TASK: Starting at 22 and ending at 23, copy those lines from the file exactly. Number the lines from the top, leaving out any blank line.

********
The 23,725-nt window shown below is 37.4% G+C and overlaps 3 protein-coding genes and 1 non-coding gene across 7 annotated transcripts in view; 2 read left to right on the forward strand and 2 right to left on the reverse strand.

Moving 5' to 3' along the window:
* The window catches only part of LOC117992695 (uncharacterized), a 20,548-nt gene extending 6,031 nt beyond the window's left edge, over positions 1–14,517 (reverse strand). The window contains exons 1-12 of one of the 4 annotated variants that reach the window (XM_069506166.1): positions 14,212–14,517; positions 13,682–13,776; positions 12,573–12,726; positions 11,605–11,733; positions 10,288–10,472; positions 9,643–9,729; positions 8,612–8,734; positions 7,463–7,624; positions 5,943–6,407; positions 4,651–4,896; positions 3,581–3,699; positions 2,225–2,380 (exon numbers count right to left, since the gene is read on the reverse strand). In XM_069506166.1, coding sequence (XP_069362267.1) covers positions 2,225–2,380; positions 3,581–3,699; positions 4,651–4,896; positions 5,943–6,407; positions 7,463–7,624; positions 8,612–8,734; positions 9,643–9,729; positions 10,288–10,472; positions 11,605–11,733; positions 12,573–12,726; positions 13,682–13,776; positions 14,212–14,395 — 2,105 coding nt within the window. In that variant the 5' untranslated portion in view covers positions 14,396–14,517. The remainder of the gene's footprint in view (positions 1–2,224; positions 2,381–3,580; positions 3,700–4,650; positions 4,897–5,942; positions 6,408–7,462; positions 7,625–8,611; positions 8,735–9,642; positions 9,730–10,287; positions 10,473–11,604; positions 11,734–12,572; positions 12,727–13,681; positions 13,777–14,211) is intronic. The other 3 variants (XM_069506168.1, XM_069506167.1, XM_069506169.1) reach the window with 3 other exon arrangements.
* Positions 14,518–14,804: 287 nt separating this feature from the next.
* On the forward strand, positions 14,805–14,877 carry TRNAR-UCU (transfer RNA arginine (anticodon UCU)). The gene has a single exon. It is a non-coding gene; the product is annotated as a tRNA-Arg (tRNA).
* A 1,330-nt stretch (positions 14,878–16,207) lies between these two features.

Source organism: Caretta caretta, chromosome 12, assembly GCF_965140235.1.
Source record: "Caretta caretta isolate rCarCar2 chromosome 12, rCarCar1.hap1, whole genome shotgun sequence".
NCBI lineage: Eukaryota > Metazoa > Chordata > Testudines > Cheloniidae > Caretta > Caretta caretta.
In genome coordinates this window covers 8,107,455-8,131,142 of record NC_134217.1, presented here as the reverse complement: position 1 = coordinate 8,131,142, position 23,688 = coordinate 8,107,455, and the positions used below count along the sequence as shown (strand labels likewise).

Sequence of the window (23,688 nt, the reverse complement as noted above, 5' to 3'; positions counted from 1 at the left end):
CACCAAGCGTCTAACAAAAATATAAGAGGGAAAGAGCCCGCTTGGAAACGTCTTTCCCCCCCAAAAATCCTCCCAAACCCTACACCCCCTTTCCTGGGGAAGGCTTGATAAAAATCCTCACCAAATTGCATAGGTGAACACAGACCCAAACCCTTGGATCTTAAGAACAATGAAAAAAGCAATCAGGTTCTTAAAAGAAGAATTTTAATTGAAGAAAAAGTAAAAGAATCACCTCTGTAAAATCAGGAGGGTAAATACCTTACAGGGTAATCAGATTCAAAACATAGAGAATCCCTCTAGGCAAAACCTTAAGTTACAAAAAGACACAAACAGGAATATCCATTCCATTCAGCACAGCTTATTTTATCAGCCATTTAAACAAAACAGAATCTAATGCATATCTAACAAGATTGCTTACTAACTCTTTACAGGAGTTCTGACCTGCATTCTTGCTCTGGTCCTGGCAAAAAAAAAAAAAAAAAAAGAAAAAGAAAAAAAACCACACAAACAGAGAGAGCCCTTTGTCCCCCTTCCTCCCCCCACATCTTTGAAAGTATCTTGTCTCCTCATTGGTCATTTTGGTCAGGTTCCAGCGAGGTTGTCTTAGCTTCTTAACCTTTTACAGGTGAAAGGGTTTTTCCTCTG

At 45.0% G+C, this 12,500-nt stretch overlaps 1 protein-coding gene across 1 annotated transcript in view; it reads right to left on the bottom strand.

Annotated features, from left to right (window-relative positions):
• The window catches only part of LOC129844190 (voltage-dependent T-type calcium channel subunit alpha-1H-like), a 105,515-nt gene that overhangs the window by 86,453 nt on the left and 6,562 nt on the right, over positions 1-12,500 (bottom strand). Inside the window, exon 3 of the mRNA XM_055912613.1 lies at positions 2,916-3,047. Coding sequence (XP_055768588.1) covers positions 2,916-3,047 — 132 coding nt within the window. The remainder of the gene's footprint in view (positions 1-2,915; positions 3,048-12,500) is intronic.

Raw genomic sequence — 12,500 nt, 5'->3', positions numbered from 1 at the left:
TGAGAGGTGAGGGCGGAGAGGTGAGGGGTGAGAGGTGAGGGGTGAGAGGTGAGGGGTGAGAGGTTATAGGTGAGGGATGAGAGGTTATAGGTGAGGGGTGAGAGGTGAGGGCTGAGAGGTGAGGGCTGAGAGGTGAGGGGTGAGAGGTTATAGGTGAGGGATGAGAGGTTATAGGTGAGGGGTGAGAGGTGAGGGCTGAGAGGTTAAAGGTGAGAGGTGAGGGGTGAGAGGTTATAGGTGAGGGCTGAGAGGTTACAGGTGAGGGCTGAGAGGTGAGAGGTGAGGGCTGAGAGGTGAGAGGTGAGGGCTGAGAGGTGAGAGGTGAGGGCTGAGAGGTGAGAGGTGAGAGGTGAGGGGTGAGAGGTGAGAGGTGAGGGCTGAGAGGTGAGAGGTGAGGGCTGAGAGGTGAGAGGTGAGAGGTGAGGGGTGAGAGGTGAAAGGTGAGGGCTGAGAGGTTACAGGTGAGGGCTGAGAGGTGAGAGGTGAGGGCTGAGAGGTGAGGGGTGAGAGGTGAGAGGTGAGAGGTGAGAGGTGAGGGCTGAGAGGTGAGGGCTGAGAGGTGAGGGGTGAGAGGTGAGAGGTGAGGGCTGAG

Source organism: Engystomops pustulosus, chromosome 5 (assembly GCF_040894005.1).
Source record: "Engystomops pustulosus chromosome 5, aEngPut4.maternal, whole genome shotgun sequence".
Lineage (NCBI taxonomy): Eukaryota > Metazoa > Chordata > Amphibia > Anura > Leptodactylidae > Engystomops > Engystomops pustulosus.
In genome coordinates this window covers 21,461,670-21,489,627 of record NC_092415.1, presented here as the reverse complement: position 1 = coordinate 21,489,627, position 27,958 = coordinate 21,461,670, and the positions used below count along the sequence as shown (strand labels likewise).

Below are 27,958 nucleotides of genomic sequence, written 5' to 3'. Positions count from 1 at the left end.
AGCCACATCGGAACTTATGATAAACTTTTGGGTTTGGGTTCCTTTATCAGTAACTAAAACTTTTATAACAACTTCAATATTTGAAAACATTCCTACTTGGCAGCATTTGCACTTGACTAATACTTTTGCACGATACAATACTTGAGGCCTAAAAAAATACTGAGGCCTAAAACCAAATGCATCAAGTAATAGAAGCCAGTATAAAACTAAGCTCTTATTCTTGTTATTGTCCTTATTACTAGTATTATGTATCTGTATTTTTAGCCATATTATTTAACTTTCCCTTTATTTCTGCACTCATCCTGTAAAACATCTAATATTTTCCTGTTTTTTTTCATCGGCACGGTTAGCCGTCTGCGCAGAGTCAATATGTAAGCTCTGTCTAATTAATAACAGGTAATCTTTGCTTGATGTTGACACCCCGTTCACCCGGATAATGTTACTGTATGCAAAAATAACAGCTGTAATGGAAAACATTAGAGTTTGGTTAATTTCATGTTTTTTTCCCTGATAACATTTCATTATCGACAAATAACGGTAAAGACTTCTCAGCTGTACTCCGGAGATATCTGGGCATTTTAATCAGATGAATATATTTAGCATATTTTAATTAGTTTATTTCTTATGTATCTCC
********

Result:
Below are 27,958 nucleotides of genomic sequence, written 5' to 3'. Positions count from 1 at the left end.
AGCCACATCGGAACTTATGATAAACTTTTGGGTTTGGGTTCCTTTATCAGTAACTAAAACTTTTATAACAACTTCAATATTTGAAAACATTCCTACTTGGCAGCATTTGCACTTGACTAATACTTTTGCACGATACAATACTTGAGGCCTAAAAAAATACTGAGGCCTAAAACCAAATGCATCAAGTAATAGAAGCCAGTATAAAACTAAGCTCTTATTCTTGTTATTGTCCTTATTACTAGTATTATGTATCTGTATTTTTAGCCATATTATTTAACTTTCCCTTTATTTCTGCACTCATCCTGTAAAACATCTAATATTTTCCTGTTTTTTTTCATCGGCACGGTTAGCCGTCTGCGCAGAGTCAATATGTAAGCTCTGTCTAATTAATAACAGGTAATCTTTGCTTGATGTTGACACCCCGTTCACCCGGATAATGTTACTGTATGCAAAAATAACAGCTGTAATGGAAAACATTAGAGTTTGGTTAATTTCATGTTTTTTTCCCTGATAACATTTCATTATCGACAAATAACGGTAAAGACTTCTCAGCTGTACTCCGGAGATATCTGGGCATTTTAATCAGATGAATATATTTAGCATATTTTAATTAGTTTATTTCTTATGTATCTCC